Generally, content writing is used in a business or workplace setting and is intended for a general virtual audience, defined by the marketing plan of that business.
The key differences between creative and content
Now we’ve got a better understanding of the difference between creative and content writing; we can examine what makes them so different from each other.
As you might expect, a range of factors is at play that make these styles and forms of writing so different. Once you’ve seen them, you’ll never be able to look at writing as ‘just writing’ again. These key differences include:
- The purpose of writing – While creative writing is intended to express feelings, stimulate thoughts, and provide entertainment, content writing is designed to attract an audience and achieve a measurable outcome.
- The style of writing – Creative writing can be very floral and verbose, painting a picture of a setting or person leisurely. In contrast, content writing should be to the point, clear, and offer a persuasive reason for the reader to learn more about that brand.
- Where the writing is used – Creative writing is often confined to online sites, novels, and e-books, whereas content writing is more freely available online, from website copy to press releases and social media marketing.
- The tone of voice – Creative writers have a great deal more freedom when it comes to the tone of voice they set out for their writing, whereas content writers are required to stick within the particular parameters and tone decided by the broader branding of a company.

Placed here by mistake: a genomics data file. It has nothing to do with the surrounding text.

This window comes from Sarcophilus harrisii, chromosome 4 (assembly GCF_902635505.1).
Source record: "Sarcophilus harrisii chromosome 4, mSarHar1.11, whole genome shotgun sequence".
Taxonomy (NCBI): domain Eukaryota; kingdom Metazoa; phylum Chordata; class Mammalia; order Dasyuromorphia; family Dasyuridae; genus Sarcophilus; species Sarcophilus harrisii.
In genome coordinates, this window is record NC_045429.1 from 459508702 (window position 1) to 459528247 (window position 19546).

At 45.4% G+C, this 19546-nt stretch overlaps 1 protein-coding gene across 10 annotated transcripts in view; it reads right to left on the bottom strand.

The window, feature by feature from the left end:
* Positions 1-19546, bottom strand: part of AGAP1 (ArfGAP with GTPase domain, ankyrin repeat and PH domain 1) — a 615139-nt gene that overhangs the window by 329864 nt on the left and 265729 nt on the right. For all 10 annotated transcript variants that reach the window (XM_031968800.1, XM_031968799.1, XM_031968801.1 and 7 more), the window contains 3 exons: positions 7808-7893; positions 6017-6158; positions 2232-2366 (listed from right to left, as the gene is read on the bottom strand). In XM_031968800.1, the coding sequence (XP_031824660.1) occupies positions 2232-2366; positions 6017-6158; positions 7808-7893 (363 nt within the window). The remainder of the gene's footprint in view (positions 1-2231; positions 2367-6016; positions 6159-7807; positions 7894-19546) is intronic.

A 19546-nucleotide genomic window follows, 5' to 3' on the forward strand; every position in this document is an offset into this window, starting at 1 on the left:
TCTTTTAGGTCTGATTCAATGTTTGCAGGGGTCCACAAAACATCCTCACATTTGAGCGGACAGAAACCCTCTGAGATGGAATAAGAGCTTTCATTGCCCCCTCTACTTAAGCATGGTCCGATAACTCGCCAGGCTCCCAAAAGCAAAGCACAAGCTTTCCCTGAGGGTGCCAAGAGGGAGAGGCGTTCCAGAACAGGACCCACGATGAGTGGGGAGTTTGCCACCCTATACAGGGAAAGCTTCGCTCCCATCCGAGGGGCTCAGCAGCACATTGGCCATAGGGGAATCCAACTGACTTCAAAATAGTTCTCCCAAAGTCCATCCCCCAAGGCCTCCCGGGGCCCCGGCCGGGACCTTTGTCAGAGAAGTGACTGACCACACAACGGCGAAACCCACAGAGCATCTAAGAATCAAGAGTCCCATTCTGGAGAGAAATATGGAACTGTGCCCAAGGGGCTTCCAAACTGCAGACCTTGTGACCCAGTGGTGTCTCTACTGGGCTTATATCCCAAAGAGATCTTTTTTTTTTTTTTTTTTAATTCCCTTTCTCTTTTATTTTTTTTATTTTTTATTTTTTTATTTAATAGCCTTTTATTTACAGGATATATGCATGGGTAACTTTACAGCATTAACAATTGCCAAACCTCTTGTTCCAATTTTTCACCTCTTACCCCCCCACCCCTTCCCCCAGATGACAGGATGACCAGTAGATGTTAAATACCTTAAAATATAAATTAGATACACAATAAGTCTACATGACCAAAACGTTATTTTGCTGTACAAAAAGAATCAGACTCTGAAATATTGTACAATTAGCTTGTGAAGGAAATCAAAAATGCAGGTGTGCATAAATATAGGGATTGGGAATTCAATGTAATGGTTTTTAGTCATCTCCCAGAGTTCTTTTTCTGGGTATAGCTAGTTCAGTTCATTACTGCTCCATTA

- Time constraints – While you might have been used to spending hours on a creative piece and days editing, the reality is that time is of the essence when it comes to content writing. You may find you are asked to come up with an article or web page at the drop of a hat, so having faith in your abilities to produce content quickly that is spot on is imperative.
Similarities between creative and content
While there are some similarities between creative and content writers, namely their skill in putting words onto paper or screen, much of that similarity ends there.
While those skilled at writing may find themselves pulled towards more profitable content creation as opposed to more emotion-led creative writing, if they are more inclined to greater freedom in their writing, they may find the transition a challenge. This isn’t to say it’s not achievable – but content writing often isn’t quite as easy as people think it should be.
Which fits you best?
So, which is the best fit for you? Perhaps your heart lies with creative writing, or you find yourself more drawn to the analytical and methodical style content writing provides. In some cases, part-time creative writers also supplement their income with content writing on the side, which does mean it’s possible to have the best of both worlds – if you’re good at flipping the switch from one style to the other.
For those looking into writing for the first time, your best bet is to play on your strengths. If your writing is flexible, to-the-point, and persuasive, then content writing might be your ideal fit.